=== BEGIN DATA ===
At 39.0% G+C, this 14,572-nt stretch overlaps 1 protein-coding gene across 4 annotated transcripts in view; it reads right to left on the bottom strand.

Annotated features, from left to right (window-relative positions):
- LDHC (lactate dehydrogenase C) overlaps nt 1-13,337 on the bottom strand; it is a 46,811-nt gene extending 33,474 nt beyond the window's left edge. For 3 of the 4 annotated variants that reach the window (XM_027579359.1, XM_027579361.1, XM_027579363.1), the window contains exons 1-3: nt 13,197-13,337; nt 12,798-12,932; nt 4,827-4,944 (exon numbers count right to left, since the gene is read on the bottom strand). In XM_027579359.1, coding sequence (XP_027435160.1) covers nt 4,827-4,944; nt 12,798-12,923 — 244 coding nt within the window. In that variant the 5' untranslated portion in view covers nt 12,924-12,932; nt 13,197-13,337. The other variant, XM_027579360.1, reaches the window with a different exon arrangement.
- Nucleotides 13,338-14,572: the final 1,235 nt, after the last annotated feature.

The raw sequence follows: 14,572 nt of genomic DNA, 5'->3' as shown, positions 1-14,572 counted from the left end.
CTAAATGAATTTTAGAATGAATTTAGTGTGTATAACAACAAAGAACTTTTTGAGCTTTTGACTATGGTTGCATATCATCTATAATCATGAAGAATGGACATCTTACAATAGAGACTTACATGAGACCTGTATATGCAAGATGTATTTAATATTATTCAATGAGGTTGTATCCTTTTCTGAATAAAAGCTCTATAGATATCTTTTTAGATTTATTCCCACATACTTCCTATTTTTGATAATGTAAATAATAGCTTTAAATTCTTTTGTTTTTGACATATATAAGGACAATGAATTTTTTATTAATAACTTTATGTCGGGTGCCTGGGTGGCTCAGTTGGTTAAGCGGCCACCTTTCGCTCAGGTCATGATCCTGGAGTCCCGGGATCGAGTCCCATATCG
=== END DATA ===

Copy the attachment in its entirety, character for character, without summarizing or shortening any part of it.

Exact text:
At 39.0% G+C, this 14,572-nt stretch overlaps 1 protein-coding gene across 4 annotated transcripts in view; it reads right to left on the bottom strand.

Annotated features, from left to right (window-relative positions):
- LDHC (lactate dehydrogenase C) overlaps nt 1-13,337 on the bottom strand; it is a 46,811-nt gene extending 33,474 nt beyond the window's left edge. For 3 of the 4 annotated variants that reach the window (XM_027579359.1, XM_027579361.1, XM_027579363.1), the window contains exons 1-3: nt 13,197-13,337; nt 12,798-12,932; nt 4,827-4,944 (exon numbers count right to left, since the gene is read on the bottom strand). In XM_027579359.1, coding sequence (XP_027435160.1) covers nt 4,827-4,944; nt 12,798-12,923 — 244 coding nt within the window. In that variant the 5' untranslated portion in view covers nt 12,924-12,932; nt 13,197-13,337. The other variant, XM_027579360.1, reaches the window with a different exon arrangement.
- Nucleotides 13,338-14,572: the final 1,235 nt, after the last annotated feature.

The raw sequence follows: 14,572 nt of genomic DNA, 5'->3' as shown, positions 1-14,572 counted from the left end.
CTAAATGAATTTTAGAATGAATTTAGTGTGTATAACAACAAAGAACTTTTTGAGCTTTTGACTATGGTTGCATATCATCTATAATCATGAAGAATGGACATCTTACAATAGAGACTTACATGAGACCTGTATATGCAAGATGTATTTAATATTATTCAATGAGGTTGTATCCTTTTCTGAATAAAAGCTCTATAGATATCTTTTTAGATTTATTCCCACATACTTCCTATTTTTGATAATGTAAATAATAGCTTTAAATTCTTTTGTTTTTGACATATATAAGGACAATGAATTTTTTATTAATAACTTTATGTCGGGTGCCTGGGTGGCTCAGTTGGTTAAGCGGCCACCTTTCGCTCAGGTCATGATCCTGGAGTCCCGGGATCGAGTCCCATATCG